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Despite high distributor margins, organic food sector in India growing
Tuesday, 19 November, 2013, 08 : 00 AM [IST]
Nandita Vijay, Bengaluru
Increasing awareness and considerable acceptance for processed organic food products are opening up opportunities for Indian companies, despite the prevalence of high distributor margins (estimated to be between 25 and 30 per cent), according to participants at the 2013 essay of the BioFach India International Organic Fair, a three-day event that concluded recently.
“There is no doubt about the existing market potential for the organic food processing industry. The market is showing continuous growth since 2007, and there is an upward since 2010,” representatives of such companies as Morarka, Sresta, Nature Bio Food, Mother India Farm, Amira Foods, Terra Firma, Sri Sri Ayrveda, Tamil Nadu Organic Certification Department and Jyothiraditya Biosolotions Pvt Ltd, pointed out.
According to Kriti Mehrotra, director, Organic Tattva (a part of Mehrotra Consumer Products), “Organic food products are now seen as the quickest-growing category. In fact, the consumption of organic was a phenomenon in the United States and Europe. Now, we see India catching up on this front. The scene is positive and there are significant growth prospects. People are aware of the bane of adulteration and the need for healthy, safe products, which drives them to pick up products off the shelf.”
Navin Kalra, head, international business, Moraka Organic Foods Limited, shared a similar sentiment. “There is a huge potential in India and the global markets for the growth of the organic food processing sector. We are witnessing 200 per cent growth, and this is because the products are accepted, and the consumers and customers return for more,” he said.
“There is considerable emphasis on organic farm production and marketing, which have surfaced as important sectors in India as they have in developed countries. The business of organic processed products and their ingredients are seen to be a critical strategy to facilitate sustainable development,” Kalra added.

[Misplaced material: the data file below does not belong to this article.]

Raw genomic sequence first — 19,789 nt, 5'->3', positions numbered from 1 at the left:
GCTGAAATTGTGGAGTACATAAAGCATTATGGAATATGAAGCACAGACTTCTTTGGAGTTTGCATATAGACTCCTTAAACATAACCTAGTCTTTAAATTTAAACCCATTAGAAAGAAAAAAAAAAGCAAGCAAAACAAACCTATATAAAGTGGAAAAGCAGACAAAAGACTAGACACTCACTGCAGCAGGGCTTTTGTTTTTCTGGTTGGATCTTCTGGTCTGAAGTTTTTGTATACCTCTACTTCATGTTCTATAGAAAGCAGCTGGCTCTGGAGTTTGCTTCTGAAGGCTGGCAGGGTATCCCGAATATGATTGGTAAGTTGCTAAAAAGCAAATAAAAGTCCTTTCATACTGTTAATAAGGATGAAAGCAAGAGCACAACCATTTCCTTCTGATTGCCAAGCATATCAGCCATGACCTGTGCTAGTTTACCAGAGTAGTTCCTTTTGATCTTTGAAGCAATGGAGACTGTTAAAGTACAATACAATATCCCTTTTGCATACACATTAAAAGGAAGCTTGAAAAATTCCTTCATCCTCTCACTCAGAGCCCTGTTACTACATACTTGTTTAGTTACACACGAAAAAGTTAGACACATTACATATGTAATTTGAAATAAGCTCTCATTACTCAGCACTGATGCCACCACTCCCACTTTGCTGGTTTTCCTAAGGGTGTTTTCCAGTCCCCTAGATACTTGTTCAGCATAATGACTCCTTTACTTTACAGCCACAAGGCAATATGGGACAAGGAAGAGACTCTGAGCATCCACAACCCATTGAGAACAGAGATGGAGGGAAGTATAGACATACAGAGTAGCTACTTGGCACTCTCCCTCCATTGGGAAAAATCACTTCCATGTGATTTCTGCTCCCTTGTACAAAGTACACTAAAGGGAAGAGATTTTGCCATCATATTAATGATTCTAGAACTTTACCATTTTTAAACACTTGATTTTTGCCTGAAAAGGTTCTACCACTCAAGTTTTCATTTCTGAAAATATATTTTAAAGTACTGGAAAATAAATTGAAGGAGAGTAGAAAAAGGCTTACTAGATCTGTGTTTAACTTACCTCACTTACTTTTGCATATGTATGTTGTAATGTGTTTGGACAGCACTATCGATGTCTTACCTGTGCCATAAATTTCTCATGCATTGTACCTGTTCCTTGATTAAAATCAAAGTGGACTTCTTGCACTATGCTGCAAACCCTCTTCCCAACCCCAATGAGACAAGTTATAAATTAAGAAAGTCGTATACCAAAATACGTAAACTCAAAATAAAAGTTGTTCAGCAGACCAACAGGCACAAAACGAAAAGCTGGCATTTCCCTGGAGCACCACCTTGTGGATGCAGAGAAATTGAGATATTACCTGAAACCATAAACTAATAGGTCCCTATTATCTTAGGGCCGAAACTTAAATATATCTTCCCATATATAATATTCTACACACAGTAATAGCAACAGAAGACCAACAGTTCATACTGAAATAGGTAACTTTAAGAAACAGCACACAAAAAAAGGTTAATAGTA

Sresta Natural Bio-products is one of India’s largest organic food companies and promoters of 24 Mantra, one of India’s leading organic brands. Its managing director, Rajashekhar Reddy too was convinced that India was an important supplier of organic food ingredients and processed foods.
According to Pristine Organics managing director K C Raghu, “Processed organic food products is the way forward to ensure a healthy India and as a source of preventive medicine. Therefore, one sees a huge influx of focussed entrepreneurs storming into the space with a value-added range.”
The Indian organic food industry was pegged at $189 million in 2011, and is expected to grow at a compound annual growth rate (CAGR) of 45 per cent, to reach $1,733 million by 2017.
Currently, the urban metros are generating much of the growth. Organic Tattva's fastest-growing products are wheat flour, pulses, spices, sugar and jaggery.
“We see wheat flour doing well in the northern states, and rice and ragi in the southern markets. In the eastern region, there is a demand for rice, and western India indicates considerable interest in both rice and wheat,” said Kalra.
“However, it is not all rosy for the organic processed food product sector. High retail margins of 25 per cent, poor payment commitment and increased credit facility are serious challenges. There is also no support from the government to look into the business of processed organic foods,” the spokespersons of Organic Tattva and Moraka Organic Foods pointed out.
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